I am currently in my grade 12 summer; I took the second semester of grade 12 off (meaning I will graduate a year later than my peers) and slowly began to improve. I read a lot of books, not just on mental health, but books in general. They gave me new perspective on life and encouraged me to let go of my inner demons. I still haven’t completely recovered, I don’t now if I ever will, but I know I am making progress. I work 4 times a week, I read for 3 to 4 hours daily, I also sing daily (a habit I picked up while depressed). I still hang out with friends once or twice a weak and play sports a couple of times a week (forgot to mention that I hadn’t played sports since my video game addiction began in grade 7). I still struggle with procrastination, anxiety and the whole arsenal of negative emotions daily, but objectively I am improving.
I decided to write this because I am feeling very lonely and isolated. Everywhere I go, no matter whose face I am looking at I feel different, like I don’t belong, like I’ll never belong. Nobody understands me, nobody thinks like me, nobody can really make me feel like i’m not alone. The one friend I have who may be like me, or as close as anyone has gotten thus far, is a gifted introvert, which is the exact opposite of my extroversion. I doubt whether or not she really is like me because I just can’t understand why someone like me wouldn’t literally spring on the opportunity to finally truly connect with someone. I mastered the art of social interaction in high school; I can fit in with any crowd, make friends no matter where I go, give a speech on the spot at any moment, to any audience, and change my communication habits (vocabulary, grammar structures and nonverbal mannerisms) to fit most types of people. No matter what, I always feel alone, like I never get to be genuine or not fake. Any time I get ‘weak’ and let my genuine self out a bit, I feel like people look at me like I’m weird and crazy, I always vow never to do it again. I want to cry whenever I think about living life alone. I don’t think I could ever marry someone who doesn’t understand me, or have kids knowing they might not be like me either. I just wish I could talk to someone about this, but the only gifted specialists in my area are not covered by our sorry excuse for ‘universal healthcare’ or my parents’ family insurance plan. I left out so much in the story I’m now considering going back, but maybe i’ll just add it here. I like every subject, I know inside that I can change the world, that I could become the best artist, the best writer, the best physicist, the best engineer, the best musician, the best at whatever I went into. I know deep inside, but I also don’t know, because the logic in me screams that there is no evidence. I haven’t performed at my ‘maximum potential’ in so long that I don’t even know if it’s there anymore. When I read books on particle physics, or astronomy or literature I feel like it is. But when I go home and night falls I don’t know any more; when I look at people’s faces, or lie about why I took my semester off, I don’t know anymore. I feel like I’m either a genius or a failure or both, but either way I’ll never be who I want to be and nobody can help me live with that. I’m so tired of being my own psychologist, I’m so tired of trying and failing.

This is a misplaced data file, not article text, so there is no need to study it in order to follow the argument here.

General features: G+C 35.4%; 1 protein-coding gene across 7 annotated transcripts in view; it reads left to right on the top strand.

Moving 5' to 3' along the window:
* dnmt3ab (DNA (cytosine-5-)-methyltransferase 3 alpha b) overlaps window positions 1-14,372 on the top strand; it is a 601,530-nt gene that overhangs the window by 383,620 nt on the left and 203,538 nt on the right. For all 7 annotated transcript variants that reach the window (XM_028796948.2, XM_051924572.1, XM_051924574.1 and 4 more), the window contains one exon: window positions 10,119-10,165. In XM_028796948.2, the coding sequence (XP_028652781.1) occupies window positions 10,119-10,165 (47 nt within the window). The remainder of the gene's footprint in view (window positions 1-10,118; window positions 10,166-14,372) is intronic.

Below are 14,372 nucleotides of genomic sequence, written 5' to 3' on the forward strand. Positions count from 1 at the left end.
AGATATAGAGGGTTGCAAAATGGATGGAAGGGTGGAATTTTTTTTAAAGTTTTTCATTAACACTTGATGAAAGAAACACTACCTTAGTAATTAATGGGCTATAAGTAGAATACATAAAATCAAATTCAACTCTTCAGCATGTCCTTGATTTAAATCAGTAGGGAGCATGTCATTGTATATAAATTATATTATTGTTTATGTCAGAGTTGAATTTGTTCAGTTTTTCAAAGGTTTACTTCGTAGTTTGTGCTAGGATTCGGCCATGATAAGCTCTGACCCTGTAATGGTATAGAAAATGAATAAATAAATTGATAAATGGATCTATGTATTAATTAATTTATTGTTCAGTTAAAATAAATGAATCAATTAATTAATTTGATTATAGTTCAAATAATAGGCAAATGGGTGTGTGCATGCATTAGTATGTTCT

Anyway… I am too tired to conclude this, it made me feel a bit better to say it out loud, but of course nothing will ever change. Good night!
Thank you for sharing your story and experience. I am sure that many people will relate and see aspects of themselves in your comments. I am glad we are connected via email and that we’ve started a dialogue with resources and suggestions. The bottom line of what we’ve spoken about is learning as much as you can, understanding meaningful connections and giving yourself a break. 2e folks tend to be hard on themselves via perfectionism, expectations, and feeling as though they are the only ones on the planet experiencing their emotions and disconnection. As I mentioned, you are a rare gem, but a gem nonetheless and there is a treasure trove, albeit a small one – I have no doubt that you will find meaningful connections through your research and exposing yourself to areas of interest. Always be open to finding other gems out there.
Hello, I am 16 and a sophomore at high school. I have ADHD, dyslexia, and dyscalcula. I was held back in second grade due to my inability to read, in fact. On the other side, i am brilliant. As a child i relied upon the discovery channel so as to remain stimulated, and the occasional encyclopedia. I read books that my teachers could never possibly begin to understand, yet they label me as inadequate. My mind is so terribly fast i can hardly keep up with it, and i have sunk into this cavernous, inescapable depression. You analyze everything, you know everything, you see everything- when nobody else does. It doesn’t stop, it will NEVER stop.. Well, that’s what i was convinced of until five months ago. My mind escaped my brain somehow and… I’ve lost myself. Most of the people in these comments-whom i relate to tremendously- have already endured the insufferably of school. You know how indescribably lonely it gets. How your friends, should you have any, would label you as ‘arrogant’ or ‘callus’. But my god, they will NEVER understand what it is like to be imprisoned by your own mind, truly imprisoned. The horrible bit is that I feel although i have developed ‘Stockholm syndrome’, where i have fallen in love with my own prisoner. I love my mind, and i want her back. Fellow black sheep, i am still in school. I still have a chance. I have fallen in ‘The Abyss’, and embarrassingly i admit that i require assistance. Somebody of whom i can relate to, that’s all i need.